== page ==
2
+o
1
˴ + o
2
¡ (2.20)

The post compensation of ˡ matrix (PLS inner dynamic model output) with loading matrix
˝ provided the PLS predicted output ¥. The input matrix ˠ to the PLS inner dynamic model
was generated by post compensating the original X matrix with loading matrix˜.Figure 2.2
represents the PLS based identification of process dynamics. Prior to dynamic modeling,
order of the model should be selected. It is difficult to choose the order of the model.
Autocorrelation signals renders a good indication about order that depends on how many past
input and past output values taken in the input matrix for FIR and ARX models. The model
parameters for both ARX and FIR models are estimated by linear least square technique.


Fig. 2.2 Schematic of PLS based dynamics

CHEMOMETRIC TECHNIQUES AND PREVIOUS WORK

16


2.5 PREVIOUS WORK

Data mining of process historical database has received attention in the computer
science literature; however problems involving time-series identification & control have been
addressed only recently. It is essential to extract required information regarding abnormality
in the data to make a detection and diagnosis of abnormality in the process. Traditional
clustering techniques were extensively used for grouping of the similar objects having
analogous characteristics into the same cluster. The information acquired from the clusters is
helpful in decision making, fault detection and process monitoring. Sudjianto & Wasserman
(1996) and Trouve & Yu (2000).have successfully applied principal component analysis to
extract features from large datasets [1-2]. Kano et al. (2000) implemented various PCA
based statistical process monitoring methods using simulated data obtained from the
Tennessee Eastman process [3]. Wise and Gallagher (1996) reviewed some of the
chemometric techniques and their application to chemical process monitoring and dynamic
process modeling [4].Numerous clustering techniques are available for clustering of
univariate time series data [5-7]. Very few researchers have reported the clustering of
dynamic and high dimensional multivariate time series data based on similarity measures.
Wang and McGreavy (1998) used clustering methods to classify abnormal behavior of a
refinery fluid catalytic cracking process [8]. Ng and Huang (1999) also used a clustering
approach to classify different types of stars based on their light curves [9]. Johannesmeyer
and Seborg (1999) developed an efficient technique to locating similar records in the
historical database using PCA similarity factors [10]. Huang et al (2000) used PCA to cluster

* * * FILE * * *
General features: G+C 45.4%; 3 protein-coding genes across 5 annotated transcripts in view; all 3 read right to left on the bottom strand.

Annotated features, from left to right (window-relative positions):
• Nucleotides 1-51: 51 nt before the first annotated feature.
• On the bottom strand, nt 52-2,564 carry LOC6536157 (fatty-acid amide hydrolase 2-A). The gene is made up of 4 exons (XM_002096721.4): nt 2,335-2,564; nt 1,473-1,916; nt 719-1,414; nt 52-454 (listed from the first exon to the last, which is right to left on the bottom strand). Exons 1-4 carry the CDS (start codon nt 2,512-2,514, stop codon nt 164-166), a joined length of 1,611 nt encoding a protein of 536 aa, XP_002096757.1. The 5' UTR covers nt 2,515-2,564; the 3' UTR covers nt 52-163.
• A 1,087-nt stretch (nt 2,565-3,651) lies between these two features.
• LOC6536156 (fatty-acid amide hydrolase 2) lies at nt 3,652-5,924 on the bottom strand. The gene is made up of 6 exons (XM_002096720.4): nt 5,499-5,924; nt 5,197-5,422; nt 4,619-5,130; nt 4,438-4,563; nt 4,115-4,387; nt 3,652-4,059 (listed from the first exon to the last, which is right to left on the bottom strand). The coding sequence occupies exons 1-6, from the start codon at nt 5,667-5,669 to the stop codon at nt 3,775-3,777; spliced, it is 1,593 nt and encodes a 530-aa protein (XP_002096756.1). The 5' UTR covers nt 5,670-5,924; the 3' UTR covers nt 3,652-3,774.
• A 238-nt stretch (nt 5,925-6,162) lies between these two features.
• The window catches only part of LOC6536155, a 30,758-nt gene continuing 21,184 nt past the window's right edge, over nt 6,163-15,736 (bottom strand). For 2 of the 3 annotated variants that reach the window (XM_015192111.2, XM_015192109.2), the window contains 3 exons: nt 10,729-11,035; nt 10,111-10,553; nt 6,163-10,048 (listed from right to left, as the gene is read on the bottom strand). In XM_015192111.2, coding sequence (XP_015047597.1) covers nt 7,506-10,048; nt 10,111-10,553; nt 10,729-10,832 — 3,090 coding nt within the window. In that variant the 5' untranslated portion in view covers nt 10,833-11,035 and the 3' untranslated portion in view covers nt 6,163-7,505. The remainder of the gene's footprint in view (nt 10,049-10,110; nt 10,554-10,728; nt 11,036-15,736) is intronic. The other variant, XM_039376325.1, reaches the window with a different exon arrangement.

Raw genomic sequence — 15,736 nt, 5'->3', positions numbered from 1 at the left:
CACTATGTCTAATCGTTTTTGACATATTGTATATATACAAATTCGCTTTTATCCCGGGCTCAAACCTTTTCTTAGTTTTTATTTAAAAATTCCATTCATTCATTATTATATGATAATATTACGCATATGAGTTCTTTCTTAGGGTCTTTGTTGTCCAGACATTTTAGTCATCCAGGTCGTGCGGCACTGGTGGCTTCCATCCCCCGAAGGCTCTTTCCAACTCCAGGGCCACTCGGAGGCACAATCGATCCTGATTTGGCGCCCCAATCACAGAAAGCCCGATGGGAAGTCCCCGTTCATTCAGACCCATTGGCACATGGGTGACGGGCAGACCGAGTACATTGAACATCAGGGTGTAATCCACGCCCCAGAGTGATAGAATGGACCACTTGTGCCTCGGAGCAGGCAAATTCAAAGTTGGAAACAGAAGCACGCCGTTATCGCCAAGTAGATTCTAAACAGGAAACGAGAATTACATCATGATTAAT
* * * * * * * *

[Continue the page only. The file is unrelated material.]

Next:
multivariate time series data by splitting large clusters into small clusters based on the
percentage of variance explained by principal component analysis. This method is restrictive
if the number of principal components is not known a priori and because predetermined
principal components are inadequate for some operating conditions. Such feature extracting
serves as dimensionality reduction of the datasets [11]. Singhal & Seborg (2005) used PCA
and Mahalonbis distance similarity measures for location of similar operating condition in
large multivariate database [12]. In juxtaposition, Kavitha & Punithavalli (2010) claimed that
all traditional clustering or unsupervised algorithms are inappropriate for real time data [13].
The diagnosis of abnormal plant operation can be greatly facilitated if periods of
similar plant performance can be located in the historical database. Singhal and Seborg
(2002) proposed a novel methodology based on PCA and distance similarity for pattern
CHEMOMETRIC TECHNIQUES AND PREVIOUS WORK

17

matching problems. At a given time period of interest; for a multivariate time series data or
template data, a similar pattern can be located in the historical database using the proposed
pattern matching algorithm [14].
Development of the multivariate statistical controller is one of the objectives of the
present dissertation. Partial least square is one of the important data based multivariable
statistical process control (MVSPC) techniques. It finds the latent variables (through principal
component decomposition; PCA) from the measured data by capturing the largest variance in
the data and achieves the maximum correlation between the predictor (X) variables and
response (¥) variables.When dealing with nonlinear systems, the underlying nonlinear